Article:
Credit Suisse Group AG has agreed to pay nearly US$475 million to Swiss, UK and US authorities, including nearly $100 million to the US Securities and Exchange Commission (SEC), and £147 million (US$200 million) to the UK’s Financial Conduct Authority (FCA) with an undertaking to the FCA to forgive US$200 million of Mozambican debt owed by the Republic of Mozambique as a result of what are described as ‘tainted loans’.
Mark Steward, executive director of Enforcement and Market Oversight at the FCA, said, “The FCA’s fine reflects the impact of these tainted transactions which included a debt crisis and economic harm for the people of Mozambique. The fine would have been higher if not for Credit Suisse agreeing to provide the debt write-off of US$200 million. The FCA will continue to pursue serious financial crime control failings by regulated firms.”
According to the FCA, between October 2012 to March 2016, Credit Suisse failed to properly manage the risk of financial crime within its emerging markets business. It had sufficient information from which it should have appreciated the unacceptable risk of bribery associated with the two Mozambican loans and a bond exchange related to government sponsored projects.
Credit Suisse was aware Mozambique was a jurisdiction where the risk of corruption of government officials was high and that the projects were not subject to public scrutiny or formal procurement processes. The contractor engaged by Mozambique on the projects was described as a “master of kickbacks”.
Regulators have stated that the contractor secretly paid significant kickbacks, estimated at over US$50 million, to members of Credit Suisse’s deal team, including two managing directors, in order to secure the loans at more favourable terms.
The SEC’s order also finds that the scheme resulted from Credit Suisse’s deficient internal accounting controls, which failed to properly address significant and known risks concerning bribery.
“When it comes to cross-border securities law violations, the SEC will continue to work collaboratively with overseas law enforcement and regulatory agencies to fulfill its Enforcement mission,” said Gurbir Grewal, director of the SEC’s Division of Enforcement. “Our action against Credit Suisse today is yet another example of our close and successful coordination with counterparts in Europe and Asia.”
“Credit Suisse provided investors with incomplete and misleading disclosures despite being uniquely positioned to understand the full extent of Mozambique’s mounting debt and serious risk of default based on its prior lending arrangements,” said Anita Bandy, associate director of the SEC’s Division of Enforcement. “The massive offering fraud was also a consequence of the bank’s significant lapses in internal accounting controls and repeated failure to respond to corruption risks.”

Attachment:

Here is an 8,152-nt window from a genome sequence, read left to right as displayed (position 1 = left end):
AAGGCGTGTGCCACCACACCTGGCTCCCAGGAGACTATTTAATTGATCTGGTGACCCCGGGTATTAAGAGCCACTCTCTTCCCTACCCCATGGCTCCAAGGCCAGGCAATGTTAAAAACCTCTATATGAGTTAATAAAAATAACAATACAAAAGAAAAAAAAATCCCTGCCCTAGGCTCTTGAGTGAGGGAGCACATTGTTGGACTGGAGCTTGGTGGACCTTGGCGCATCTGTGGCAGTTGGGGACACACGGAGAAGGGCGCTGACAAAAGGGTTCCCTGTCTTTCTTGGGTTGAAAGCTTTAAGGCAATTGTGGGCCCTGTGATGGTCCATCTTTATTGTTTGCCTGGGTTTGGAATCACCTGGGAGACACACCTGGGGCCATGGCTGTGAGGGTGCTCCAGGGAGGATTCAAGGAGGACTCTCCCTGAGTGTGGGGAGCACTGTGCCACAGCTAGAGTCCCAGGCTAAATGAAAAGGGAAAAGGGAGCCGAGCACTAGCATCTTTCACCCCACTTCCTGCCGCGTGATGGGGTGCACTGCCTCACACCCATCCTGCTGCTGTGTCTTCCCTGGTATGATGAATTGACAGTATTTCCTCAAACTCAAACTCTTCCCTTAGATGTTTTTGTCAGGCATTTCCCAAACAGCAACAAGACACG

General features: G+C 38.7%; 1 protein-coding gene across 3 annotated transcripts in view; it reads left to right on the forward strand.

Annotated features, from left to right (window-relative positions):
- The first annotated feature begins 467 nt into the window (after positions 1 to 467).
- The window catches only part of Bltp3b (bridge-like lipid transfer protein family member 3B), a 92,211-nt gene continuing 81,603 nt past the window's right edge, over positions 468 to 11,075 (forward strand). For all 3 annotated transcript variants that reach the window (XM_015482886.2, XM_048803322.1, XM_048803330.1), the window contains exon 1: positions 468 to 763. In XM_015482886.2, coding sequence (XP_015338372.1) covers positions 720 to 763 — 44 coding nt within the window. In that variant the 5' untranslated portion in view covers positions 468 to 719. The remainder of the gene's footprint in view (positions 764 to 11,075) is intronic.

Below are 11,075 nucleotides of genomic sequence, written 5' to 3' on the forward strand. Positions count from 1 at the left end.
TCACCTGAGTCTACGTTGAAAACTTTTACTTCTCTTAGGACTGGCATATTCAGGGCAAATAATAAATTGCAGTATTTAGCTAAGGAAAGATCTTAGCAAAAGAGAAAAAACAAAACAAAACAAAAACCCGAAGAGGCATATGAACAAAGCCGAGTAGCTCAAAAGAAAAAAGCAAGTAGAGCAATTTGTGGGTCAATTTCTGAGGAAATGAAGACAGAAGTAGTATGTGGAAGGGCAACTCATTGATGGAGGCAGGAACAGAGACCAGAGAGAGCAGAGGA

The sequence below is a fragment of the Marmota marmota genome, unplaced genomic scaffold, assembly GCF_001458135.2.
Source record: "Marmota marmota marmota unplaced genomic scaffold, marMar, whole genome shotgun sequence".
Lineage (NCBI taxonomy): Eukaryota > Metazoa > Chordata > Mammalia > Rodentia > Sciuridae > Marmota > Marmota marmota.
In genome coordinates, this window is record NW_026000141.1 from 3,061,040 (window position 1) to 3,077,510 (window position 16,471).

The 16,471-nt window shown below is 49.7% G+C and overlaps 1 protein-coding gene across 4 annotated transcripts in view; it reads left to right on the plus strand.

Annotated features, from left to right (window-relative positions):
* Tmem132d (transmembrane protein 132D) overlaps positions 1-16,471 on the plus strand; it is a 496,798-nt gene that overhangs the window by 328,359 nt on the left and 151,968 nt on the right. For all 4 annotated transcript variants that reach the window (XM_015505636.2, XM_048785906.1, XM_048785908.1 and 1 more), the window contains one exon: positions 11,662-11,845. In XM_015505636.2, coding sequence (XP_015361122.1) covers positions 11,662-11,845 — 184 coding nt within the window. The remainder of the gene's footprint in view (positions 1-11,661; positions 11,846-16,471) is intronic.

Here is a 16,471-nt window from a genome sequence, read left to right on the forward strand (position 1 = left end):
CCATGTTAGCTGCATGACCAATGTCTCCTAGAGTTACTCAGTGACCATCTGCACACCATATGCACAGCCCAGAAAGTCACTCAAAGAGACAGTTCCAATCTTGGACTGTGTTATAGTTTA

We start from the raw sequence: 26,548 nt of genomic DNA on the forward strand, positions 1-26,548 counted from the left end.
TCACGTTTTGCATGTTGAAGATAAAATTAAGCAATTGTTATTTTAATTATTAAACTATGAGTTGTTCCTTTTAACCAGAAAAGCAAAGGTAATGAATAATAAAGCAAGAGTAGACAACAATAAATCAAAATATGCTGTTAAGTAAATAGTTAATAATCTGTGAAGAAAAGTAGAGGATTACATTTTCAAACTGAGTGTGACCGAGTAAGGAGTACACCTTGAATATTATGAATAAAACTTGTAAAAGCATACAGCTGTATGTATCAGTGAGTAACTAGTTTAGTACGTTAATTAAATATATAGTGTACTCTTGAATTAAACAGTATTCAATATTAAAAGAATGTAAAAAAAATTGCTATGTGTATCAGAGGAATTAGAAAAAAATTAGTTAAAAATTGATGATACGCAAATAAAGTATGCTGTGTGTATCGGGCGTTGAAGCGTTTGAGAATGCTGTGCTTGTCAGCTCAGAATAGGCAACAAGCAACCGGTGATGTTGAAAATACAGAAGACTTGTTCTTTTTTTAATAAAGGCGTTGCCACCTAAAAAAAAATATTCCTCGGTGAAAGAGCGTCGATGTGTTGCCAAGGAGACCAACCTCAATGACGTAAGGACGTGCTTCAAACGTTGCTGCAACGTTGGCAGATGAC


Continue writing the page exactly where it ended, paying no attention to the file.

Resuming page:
A London-based subsidiary of Russian bank VTB separately agreed to pay more than $6 million to settle SEC charges related to its role in misleading investors in a second 2016 bond offering. According to the SEC’s order, the second offering as structured by VTB Capital and Credit Suisse allowed investors to exchange their notes in an earlier bond offering for new sovereign bonds issued directly by the government of Mozambique. But the SEC found that the offering materials distributed and marketed by Credit Suisse and VTB Capital failed to disclose the true nature of Mozambique’s debt and the high risk of default on the bonds. The offering materials further failed to disclose Credit Suisse’s discovery that significant funds from the earlier offering had been diverted away from the intended use of proceeds that was disclosed to investors. Mozambique later defaulted on the financings after the full extent of “secret debt” was revealed.
The SEC’s order against Credit Suisse finds that it violated antifraud provisions as well as internal accounting controls and books and records provisions of the federal securities laws. Credit Suisse agreed to pay disgorgement and interest totalling more than US$34 million and a penalty of US$65 million to the SEC. As part of coordinated resolutions, the US Department of Justice imposed a US$247 million criminal fine, with Credit Suisse paying, after crediting, US$175 million, and Credit Suisse also agreed to pay over US$200 million in a penalty as part of a settled action with the United Kingdom’s Financial Conduct Authority.
VTB Capital consented to an SEC order finding that it violated negligence-based antifraud provisions of the federal securities laws. Without admitting or denying the findings, VTB Capital agreed to pay over US$2.4 million in disgorgement and interest along with a US$4 million penalty.
Time and again there was insufficient challenge within Credit Suisse, or scrutiny and inquiry in the face of important risk factors and warnings. The Republic of Mozambique has subsequently claimed that the minimum total of bribes paid in respect of the two loans is around US$137 million.
According to the SEC’s order, these transactions that raised over $1 billion were used to perpetrate a hidden debt scheme, pay kickbacks to now-indicted former Credit Suisse investment bankers along with their intermediaries, and bribe corrupt Mozambique government officials. The SEC’s order finds that the offering materials created and distributed to investors by Credit Suisse hid the underlying corruption and falsely disclosed that the proceeds would help develop Mozambique’s tuna fishing industry. Credit Suisse failed to disclose the full extent and nature of Mozambique’s indebtedness and the risk of default arising from these transactions.
©Markets Media Europe, 2021
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